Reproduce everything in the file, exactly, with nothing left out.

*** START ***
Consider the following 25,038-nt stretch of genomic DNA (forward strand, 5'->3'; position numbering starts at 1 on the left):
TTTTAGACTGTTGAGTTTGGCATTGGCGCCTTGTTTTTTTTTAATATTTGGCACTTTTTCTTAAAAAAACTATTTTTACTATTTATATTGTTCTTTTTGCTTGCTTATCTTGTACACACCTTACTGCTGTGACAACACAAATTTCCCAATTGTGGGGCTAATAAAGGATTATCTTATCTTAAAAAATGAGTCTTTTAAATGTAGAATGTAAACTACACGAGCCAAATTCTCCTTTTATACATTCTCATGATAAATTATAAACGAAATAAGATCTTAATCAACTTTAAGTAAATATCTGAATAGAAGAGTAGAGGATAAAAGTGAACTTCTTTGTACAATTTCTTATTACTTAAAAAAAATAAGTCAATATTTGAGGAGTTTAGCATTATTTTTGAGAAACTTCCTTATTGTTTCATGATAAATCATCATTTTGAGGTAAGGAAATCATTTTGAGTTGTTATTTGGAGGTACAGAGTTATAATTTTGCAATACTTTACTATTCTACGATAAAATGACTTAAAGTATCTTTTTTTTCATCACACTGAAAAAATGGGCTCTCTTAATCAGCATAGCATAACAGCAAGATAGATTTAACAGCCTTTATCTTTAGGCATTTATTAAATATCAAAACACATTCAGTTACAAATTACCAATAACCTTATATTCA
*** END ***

Consider the following 25,038-nt stretch of genomic DNA (forward strand, 5'->3'; position numbering starts at 1 on the left):
TTTTAGACTGTTGAGTTTGGCATTGGCGCCTTGTTTTTTTTTAATATTTGGCACTTTTTCTTAAAAAAACTATTTTTACTATTTATATTGTTCTTTTTGCTTGCTTATCTTGTACACACCTTACTGCTGTGACAACACAAATTTCCCAATTGTGGGGCTAATAAAGGATTATCTTATCTTAAAAAATGAGTCTTTTAAATGTAGAATGTAAACTACACGAGCCAAATTCTCCTTTTATACATTCTCATGATAAATTATAAACGAAATAAGATCTTAATCAACTTTAAGTAAATATCTGAATAGAAGAGTAGAGGATAAAAGTGAACTTCTTTGTACAATTTCTTATTACTTAAAAAAAATAAGTCAATATTTGAGGAGTTTAGCATTATTTTTGAGAAACTTCCTTATTGTTTCATGATAAATCATCATTTTGAGGTAAGGAAATCATTTTGAGTTGTTATTTGGAGGTACAGAGTTATAATTTTGCAATACTTTACTATTCTACGATAAAATGACTTAAAGTATCTTTTTTTTCATCACACTGAAAAAATGGGCTCTCTTAATCAGCATAGCATAACAGCAAGATAGATTTAACAGCCTTTATCTTTAGGCATTTATTAAATATCAAAACACATTCAGTTACAAATTACCAATAACCTTATATTCA